Ironic, right? But talk to Soros, Hogue, or Donnelly and the strategy driving the Friends of Democracy super-PAC makes sense. Congress is gridlocked on campaign finance reform. No amount of lobbying or grassroots pressure, it seems, can break the partisan logjam. The way to end big-money politics and replace it with a system that rewards small-dollar donations, Soros says, is to get people into office who will support reform. Only by building political power around reform can you "get money out and people in." Or as Donnelly likes to say, "We want to work ourselves out of a job."
Friends of Democracy raised and spent roughly $2.7 million on eight races in 2012. (Soros contributed more than $760,000.) It was an impressive debut: Seven of the eight US House candidates it backed won. Ballots are still being counted in the race featuring pro-reform New York state Senate candidate Cecilia Tkaczyk, whom Friends of Democracy supported. More impressive than Friends of Democracy's win-loss record is that it succeeded with a money-in-politics message. Seasoned political operatives will say that campaign finance is a snoozer of an issue. Candidates don't run on it, and they don't fear being attacked over it.
"We were able to show to an incumbent congressperson that it's actually in their political interest to be in favor of reform," Soros says.
Soros says Friends of Democracy has, in a small but encouraging way, upended that conventional wisdom. "We were able to show to an incumbent congressperson that it's actually in their political interest to be in favor of reform," he says. "That voters do care and that it can affect [a candidate's] ability to get reelected by being on the wrong side."
By bucking that conventional wisdom, Soros adds, Friends of Democracy has awakened voters to alternative ways of funding elections. Specifically, the group backed candidates who called for "citizen-led elections" in which candidates who raise lots of money from small, individual donations are rewarded with matching campaign funds while those relying on a few wealthy funders are not.
The 2012 cycle was just the beginning for Friends of Democracy. Last week, Soros briefed donors at a closed-door meeting of the Democracy Alliance, a network of progressive donors and activists. The response, he says, was "very positive"—a good sign for future fundraising. The super-PAC will need a hefty war chest if, as Donnelly hints, it will target the staunchest anti-reformer in all of Congress: Senate Minority Leader Mitch McConnell of Kentucky, who's up for reelection in 2014.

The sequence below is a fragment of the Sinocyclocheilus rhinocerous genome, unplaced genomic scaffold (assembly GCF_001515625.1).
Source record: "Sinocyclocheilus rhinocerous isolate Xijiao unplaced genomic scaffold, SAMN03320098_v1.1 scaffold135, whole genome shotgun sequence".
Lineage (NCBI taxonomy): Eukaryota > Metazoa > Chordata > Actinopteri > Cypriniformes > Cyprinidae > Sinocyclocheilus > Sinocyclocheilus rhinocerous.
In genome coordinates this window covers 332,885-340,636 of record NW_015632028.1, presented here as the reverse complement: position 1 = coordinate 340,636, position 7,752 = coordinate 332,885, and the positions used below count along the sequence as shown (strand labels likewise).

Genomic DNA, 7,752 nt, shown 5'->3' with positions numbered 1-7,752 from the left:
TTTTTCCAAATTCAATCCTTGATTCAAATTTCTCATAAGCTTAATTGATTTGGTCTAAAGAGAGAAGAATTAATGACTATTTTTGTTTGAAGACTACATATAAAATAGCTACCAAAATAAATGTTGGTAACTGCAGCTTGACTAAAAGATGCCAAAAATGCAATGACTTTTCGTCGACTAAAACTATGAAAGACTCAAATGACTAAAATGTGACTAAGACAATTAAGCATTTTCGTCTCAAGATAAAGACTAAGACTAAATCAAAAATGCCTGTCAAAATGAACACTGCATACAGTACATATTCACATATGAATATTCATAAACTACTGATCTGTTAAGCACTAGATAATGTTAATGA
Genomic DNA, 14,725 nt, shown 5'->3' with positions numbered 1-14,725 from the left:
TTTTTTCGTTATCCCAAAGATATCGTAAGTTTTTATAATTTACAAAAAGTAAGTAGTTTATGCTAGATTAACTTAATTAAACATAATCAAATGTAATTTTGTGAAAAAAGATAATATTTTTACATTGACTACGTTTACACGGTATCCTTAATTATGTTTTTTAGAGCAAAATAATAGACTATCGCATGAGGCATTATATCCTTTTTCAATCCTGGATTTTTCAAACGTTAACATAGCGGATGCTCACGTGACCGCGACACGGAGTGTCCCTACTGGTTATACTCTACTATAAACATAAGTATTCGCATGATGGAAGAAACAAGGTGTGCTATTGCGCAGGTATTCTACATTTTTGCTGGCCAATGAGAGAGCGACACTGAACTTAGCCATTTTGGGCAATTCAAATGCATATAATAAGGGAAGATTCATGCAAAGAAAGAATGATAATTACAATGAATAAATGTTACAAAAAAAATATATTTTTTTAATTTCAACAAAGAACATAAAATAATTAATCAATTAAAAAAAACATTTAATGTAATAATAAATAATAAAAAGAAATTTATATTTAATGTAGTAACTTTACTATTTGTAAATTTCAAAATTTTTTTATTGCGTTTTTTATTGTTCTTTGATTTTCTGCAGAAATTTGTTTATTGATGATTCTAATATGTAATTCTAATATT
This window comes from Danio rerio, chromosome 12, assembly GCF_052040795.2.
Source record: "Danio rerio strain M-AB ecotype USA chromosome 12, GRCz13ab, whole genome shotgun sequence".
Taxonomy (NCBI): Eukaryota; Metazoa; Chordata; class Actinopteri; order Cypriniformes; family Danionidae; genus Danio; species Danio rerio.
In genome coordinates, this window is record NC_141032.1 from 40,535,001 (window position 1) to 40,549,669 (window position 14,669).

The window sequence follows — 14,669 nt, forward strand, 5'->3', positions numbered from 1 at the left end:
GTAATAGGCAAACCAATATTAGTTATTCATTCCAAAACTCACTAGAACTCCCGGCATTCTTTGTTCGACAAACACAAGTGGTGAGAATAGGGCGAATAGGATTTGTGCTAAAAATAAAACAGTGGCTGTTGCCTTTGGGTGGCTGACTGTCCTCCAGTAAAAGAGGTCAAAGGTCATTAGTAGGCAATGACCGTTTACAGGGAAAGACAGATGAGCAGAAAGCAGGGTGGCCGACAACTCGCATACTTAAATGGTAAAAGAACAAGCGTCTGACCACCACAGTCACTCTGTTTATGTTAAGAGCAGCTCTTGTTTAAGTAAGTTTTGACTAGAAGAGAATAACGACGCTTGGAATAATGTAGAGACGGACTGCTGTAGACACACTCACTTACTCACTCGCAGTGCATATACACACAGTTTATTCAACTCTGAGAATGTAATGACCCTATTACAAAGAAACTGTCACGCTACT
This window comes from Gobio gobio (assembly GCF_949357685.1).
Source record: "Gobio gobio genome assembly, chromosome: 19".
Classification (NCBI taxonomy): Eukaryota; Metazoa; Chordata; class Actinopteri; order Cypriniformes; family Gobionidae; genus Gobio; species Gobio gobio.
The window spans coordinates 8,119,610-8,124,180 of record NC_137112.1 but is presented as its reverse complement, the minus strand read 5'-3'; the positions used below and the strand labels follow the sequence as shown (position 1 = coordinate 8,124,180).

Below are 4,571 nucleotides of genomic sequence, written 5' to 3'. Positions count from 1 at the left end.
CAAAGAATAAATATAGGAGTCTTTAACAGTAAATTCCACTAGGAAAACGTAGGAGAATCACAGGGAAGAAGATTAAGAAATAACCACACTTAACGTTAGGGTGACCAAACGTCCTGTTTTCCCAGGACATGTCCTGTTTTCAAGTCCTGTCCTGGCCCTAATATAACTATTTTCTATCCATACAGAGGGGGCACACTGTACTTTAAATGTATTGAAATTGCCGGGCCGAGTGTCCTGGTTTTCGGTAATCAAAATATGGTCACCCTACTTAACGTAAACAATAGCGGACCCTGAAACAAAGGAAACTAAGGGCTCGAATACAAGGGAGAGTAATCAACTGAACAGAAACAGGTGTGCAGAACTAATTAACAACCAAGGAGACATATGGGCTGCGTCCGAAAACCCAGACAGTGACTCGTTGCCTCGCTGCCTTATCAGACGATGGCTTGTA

Americans for a Better Tomorrow, Tomorrow
Stephen Colbert's foray into dark-money land began with a raucous, impromptu rally for the launch of his super-PAC, Americans for a Better Tomorrow, Tomorrow. It ended with the violent stabbing of Colbert's chief political strategist, a slimy hunk of pink meat named "Ham Rove." From start to finish, Colbert did more to educate Americans on the laughably loose, loophole-ridden state of political money today than just about anyone.
Colbert used Americans for a Better Tomorrow, Tomorrow and his grinning lawyer, Trevor Potter, to expose the system's flaws. Super-PACs are supposed to be independent of the candidates they support; yet when he gave control of his super-PAC to friend and colleague Jon Stewart after unveiling his candidacy for president of the "United States of South Carolina," Colbert mocked the flimsy laws around super-PAC coordination. He tackled dark money head-on (and hat-tipped Mother Jones in the process) by starting his own tax-exempt nonprofit as a way to funnel anonymous money back into his super-PAC. The secretive nonprofit's name: Colbert Super-PAC SHH!.
Campaign finance is dry stuff, a messy tangle of policy and legalese. Colbert turned it into a running gag made sexy for the Comedy Central-watching masses.